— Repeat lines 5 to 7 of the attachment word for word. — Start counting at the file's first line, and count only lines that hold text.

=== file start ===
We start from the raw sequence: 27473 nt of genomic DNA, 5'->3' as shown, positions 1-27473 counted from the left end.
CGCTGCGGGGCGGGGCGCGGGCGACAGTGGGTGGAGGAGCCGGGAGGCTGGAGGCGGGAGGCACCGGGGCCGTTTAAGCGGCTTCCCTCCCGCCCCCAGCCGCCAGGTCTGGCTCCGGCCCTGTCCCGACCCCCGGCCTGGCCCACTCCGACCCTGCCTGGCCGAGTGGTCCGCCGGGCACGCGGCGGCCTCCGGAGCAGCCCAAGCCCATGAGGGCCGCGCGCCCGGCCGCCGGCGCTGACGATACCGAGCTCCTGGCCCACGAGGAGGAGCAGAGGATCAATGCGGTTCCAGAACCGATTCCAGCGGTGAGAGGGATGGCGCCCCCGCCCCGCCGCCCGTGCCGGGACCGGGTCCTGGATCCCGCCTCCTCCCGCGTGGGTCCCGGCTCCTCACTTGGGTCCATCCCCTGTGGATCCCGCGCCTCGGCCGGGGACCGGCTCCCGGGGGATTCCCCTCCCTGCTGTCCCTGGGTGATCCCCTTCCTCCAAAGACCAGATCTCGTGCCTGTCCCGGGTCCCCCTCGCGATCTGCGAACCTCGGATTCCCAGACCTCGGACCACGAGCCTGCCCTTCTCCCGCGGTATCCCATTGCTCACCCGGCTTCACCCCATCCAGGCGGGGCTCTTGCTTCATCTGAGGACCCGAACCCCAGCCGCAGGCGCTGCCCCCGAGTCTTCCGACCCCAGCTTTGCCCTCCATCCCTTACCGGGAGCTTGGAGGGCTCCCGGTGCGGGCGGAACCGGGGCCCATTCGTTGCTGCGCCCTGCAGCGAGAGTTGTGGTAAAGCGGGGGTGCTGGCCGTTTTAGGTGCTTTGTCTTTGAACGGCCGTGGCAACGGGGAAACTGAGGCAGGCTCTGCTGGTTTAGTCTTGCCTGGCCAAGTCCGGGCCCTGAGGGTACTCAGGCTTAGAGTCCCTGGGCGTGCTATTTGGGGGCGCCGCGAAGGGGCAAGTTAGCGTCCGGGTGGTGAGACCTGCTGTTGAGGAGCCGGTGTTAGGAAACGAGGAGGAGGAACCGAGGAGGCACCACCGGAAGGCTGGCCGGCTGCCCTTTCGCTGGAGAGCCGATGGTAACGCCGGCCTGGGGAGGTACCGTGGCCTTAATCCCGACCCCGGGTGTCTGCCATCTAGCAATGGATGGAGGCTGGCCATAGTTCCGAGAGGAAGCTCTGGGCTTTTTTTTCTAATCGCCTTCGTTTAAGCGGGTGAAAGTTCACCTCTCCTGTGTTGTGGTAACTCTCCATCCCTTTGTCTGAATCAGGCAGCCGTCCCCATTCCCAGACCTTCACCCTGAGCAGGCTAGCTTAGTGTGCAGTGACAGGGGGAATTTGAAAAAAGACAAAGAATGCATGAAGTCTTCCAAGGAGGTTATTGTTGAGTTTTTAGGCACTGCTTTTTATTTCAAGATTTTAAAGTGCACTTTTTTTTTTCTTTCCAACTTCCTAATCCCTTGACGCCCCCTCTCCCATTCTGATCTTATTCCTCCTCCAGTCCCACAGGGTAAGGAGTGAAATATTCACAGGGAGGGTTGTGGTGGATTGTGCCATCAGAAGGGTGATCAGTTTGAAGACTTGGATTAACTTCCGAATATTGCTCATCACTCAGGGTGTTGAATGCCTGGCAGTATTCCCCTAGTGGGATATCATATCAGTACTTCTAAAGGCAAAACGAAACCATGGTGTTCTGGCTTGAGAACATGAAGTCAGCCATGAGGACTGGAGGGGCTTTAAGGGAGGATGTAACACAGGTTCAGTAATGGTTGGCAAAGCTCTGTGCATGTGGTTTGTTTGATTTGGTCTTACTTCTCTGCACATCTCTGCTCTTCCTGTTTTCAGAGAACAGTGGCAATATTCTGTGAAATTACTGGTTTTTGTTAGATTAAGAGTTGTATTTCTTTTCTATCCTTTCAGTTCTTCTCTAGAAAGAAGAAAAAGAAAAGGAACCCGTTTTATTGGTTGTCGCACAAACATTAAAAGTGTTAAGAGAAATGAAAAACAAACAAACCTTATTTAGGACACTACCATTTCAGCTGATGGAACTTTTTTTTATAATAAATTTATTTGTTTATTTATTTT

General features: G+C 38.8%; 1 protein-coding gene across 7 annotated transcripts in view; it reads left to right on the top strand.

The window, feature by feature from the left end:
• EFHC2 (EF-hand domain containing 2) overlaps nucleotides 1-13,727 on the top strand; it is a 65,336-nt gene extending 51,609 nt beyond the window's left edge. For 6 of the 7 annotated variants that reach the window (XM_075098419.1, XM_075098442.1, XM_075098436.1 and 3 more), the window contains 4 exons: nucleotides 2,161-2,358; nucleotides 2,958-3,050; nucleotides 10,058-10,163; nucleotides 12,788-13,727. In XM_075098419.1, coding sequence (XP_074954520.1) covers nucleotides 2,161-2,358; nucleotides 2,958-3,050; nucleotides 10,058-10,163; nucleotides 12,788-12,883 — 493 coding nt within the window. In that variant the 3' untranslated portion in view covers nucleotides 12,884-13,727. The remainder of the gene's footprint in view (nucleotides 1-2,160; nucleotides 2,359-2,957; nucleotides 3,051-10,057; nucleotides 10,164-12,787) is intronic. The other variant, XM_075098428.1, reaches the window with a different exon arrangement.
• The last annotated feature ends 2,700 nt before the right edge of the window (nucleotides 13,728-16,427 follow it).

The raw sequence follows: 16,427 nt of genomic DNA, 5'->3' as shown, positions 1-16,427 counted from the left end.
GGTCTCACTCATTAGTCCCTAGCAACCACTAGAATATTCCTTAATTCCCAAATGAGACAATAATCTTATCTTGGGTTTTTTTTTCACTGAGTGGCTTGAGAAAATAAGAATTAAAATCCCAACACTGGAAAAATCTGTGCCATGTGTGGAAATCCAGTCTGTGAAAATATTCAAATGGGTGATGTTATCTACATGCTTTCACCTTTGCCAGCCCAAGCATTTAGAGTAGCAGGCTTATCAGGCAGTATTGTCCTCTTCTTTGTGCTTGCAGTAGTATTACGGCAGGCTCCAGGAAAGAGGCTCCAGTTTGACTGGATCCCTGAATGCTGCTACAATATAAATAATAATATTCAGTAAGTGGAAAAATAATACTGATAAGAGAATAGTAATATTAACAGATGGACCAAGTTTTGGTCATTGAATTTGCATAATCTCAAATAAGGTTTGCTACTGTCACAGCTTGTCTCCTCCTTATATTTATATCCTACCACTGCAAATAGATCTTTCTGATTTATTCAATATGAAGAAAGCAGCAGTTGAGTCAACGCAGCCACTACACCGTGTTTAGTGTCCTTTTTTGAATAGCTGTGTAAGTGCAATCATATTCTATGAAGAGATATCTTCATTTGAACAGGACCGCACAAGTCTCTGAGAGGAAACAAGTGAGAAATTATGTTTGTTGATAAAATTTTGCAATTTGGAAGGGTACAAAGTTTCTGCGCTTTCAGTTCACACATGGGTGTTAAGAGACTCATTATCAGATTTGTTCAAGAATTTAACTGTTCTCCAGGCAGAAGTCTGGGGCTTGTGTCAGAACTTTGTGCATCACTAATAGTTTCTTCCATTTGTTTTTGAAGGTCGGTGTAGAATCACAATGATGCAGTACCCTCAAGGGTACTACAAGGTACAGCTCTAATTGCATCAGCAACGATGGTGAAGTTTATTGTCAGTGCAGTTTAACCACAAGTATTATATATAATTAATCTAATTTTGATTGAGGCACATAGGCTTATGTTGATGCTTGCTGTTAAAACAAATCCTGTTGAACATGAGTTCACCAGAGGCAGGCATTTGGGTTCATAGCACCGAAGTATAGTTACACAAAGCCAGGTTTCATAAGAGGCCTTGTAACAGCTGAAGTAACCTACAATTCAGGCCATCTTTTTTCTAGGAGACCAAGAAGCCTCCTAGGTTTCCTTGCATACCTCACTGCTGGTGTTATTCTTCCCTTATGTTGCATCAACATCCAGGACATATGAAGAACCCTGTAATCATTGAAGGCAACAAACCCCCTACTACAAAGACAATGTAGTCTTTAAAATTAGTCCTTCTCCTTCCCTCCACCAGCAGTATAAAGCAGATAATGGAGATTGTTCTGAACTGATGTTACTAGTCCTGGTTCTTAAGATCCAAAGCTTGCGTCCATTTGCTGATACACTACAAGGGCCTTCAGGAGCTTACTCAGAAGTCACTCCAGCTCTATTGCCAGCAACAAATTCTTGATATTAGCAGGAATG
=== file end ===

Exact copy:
• EFHC2 (EF-hand domain containing 2) overlaps nucleotides 1-13,727 on the top strand; it is a 65,336-nt gene extending 51,609 nt beyond the window's left edge. For 6 of the 7 annotated variants that reach the window (XM_075098419.1, XM_075098442.1, XM_075098436.1 and 3 more), the window contains 4 exons: nucleotides 2,161-2,358; nucleotides 2,958-3,050; nucleotides 10,058-10,163; nucleotides 12,788-13,727. In XM_075098419.1, coding sequence (XP_074954520.1) covers nucleotides 2,161-2,358; nucleotides 2,958-3,050; nucleotides 10,058-10,163; nucleotides 12,788-12,883 — 493 coding nt within the window. In that variant the 3' untranslated portion in view covers nucleotides 12,884-13,727. The remainder of the gene's footprint in view (nucleotides 1-2,160; nucleotides 2,359-2,957; nucleotides 3,051-10,057; nucleotides 10,164-12,787) is intronic. The other variant, XM_075098428.1, reaches the window with a different exon arrangement.
• The last annotated feature ends 2,700 nt before the right edge of the window (nucleotides 13,728-16,427 follow it).

The raw sequence follows: 16,427 nt of genomic DNA, 5'->3' as shown, positions 1-16,427 counted from the left end.